While the ratio of the amplitude of the Theta/Alpha component to the mean amplitude of the music, voice or other audio program component of the composite input signal appearing across terminals 23 and 28 preferably is 4 to 1, this ratio may be as low as 3 to 1, or as high as 5 to 1 with satisfactory results. If this ratio is less than about 3 to 1, the Theta or Alpha signal component is not strong enough to reliably be sensed by the listener's ears when the tape is played back. On the other hand, if this ratio is above about 5 to 1 the audio program, such as music or voice, is of such low amplitude as to be unsatisfactory to a typical listener when the tape is played back.

I have found that, when the tape is played back by the usual tape recorder and the played-back signal is displayed on an oscilloscope, the mean amplitude of the music, voice or other audio program is much larger than the Theta or Alpha component. However, the latter component is present with a large enough amplitude to induce a Theta or Alpha state in the listener's brain. This happens even though neither the magnetic recording tape nor the playback equipment is designed to effectively handle signal frequencies of 14 Hz. or lower.

The Alpha state may produce in the listener a sensation of lightly varying pressures within the body, a tingling sensation at the skin, a flicking of the eyelids, or a feeling of warmth in some parts of the body. Some listeners with hearing problems report an enhanced ability to hear both music and voice. A noticeable enhancement of the vibrato of a singer's voice is obtained when Alpha tones are recorded along with the voice, and in playback the listener naturally attributes this improved vibrato to the singer's voice and not to any observable recording technique.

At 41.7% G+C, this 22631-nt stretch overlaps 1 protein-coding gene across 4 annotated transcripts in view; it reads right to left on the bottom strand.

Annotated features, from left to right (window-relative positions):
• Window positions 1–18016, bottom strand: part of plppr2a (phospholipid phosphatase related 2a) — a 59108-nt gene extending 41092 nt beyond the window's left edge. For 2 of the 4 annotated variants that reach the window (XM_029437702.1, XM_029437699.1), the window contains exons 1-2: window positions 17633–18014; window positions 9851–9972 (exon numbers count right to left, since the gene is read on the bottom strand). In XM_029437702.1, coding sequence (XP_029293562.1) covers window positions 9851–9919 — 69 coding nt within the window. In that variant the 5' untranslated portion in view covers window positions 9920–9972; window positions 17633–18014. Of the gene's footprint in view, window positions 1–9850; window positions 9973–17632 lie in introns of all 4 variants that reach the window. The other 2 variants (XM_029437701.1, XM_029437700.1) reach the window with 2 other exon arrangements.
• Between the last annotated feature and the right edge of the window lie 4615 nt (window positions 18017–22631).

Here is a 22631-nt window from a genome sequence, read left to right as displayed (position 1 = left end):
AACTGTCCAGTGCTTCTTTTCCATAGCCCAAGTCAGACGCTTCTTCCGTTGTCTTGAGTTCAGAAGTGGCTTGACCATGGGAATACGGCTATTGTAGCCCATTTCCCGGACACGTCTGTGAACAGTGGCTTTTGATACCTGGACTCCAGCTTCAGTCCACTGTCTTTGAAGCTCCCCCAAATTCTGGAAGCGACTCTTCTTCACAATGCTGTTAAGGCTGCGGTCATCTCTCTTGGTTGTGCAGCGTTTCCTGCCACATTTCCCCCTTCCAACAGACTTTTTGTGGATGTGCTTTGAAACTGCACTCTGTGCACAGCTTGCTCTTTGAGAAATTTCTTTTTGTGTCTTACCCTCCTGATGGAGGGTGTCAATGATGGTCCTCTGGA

FIG. 3 shows a second embodiment of the present invention which provides a stereo tape recording. For convenience the two stereo channels may be referred to as "left" and "right" and the circuit elements are designated "L" or "R" according to the channel to which they belong. Circuit elements in the individual "left" or "right" channel which correspond in function to those in the monaural circuit of FIG. 1 are given the same reference numerals as in FIG. 1 but with an "L" or "R" suffix added.